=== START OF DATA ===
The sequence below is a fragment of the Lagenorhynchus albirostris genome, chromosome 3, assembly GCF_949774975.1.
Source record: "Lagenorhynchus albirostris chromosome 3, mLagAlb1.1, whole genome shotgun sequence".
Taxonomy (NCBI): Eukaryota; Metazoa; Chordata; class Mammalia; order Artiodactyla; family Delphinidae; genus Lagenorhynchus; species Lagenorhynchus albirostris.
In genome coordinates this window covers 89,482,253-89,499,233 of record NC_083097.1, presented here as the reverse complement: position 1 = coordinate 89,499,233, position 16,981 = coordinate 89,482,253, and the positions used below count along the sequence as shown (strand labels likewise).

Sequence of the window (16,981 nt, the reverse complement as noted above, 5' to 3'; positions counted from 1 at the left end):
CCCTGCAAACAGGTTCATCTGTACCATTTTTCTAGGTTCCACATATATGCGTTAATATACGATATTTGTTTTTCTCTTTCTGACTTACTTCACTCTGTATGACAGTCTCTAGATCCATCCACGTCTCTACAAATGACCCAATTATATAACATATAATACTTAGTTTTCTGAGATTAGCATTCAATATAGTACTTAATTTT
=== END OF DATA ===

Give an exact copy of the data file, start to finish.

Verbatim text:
The sequence below is a fragment of the Lagenorhynchus albirostris genome, chromosome 3, assembly GCF_949774975.1.
Source record: "Lagenorhynchus albirostris chromosome 3, mLagAlb1.1, whole genome shotgun sequence".
Taxonomy (NCBI): Eukaryota; Metazoa; Chordata; class Mammalia; order Artiodactyla; family Delphinidae; genus Lagenorhynchus; species Lagenorhynchus albirostris.
In genome coordinates this window covers 89,482,253-89,499,233 of record NC_083097.1, presented here as the reverse complement: position 1 = coordinate 89,499,233, position 16,981 = coordinate 89,482,253, and the positions used below count along the sequence as shown (strand labels likewise).

Sequence of the window (16,981 nt, the reverse complement as noted above, 5' to 3'; positions counted from 1 at the left end):
CCCTGCAAACAGGTTCATCTGTACCATTTTTCTAGGTTCCACATATATGCGTTAATATACGATATTTGTTTTTCTCTTTCTGACTTACTTCACTCTGTATGACAGTCTCTAGATCCATCCACGTCTCTACAAATGACCCAATTATATAACATATAATACTTAGTTTTCTGAGATTAGCATTCAATATAGTACTTAATTTT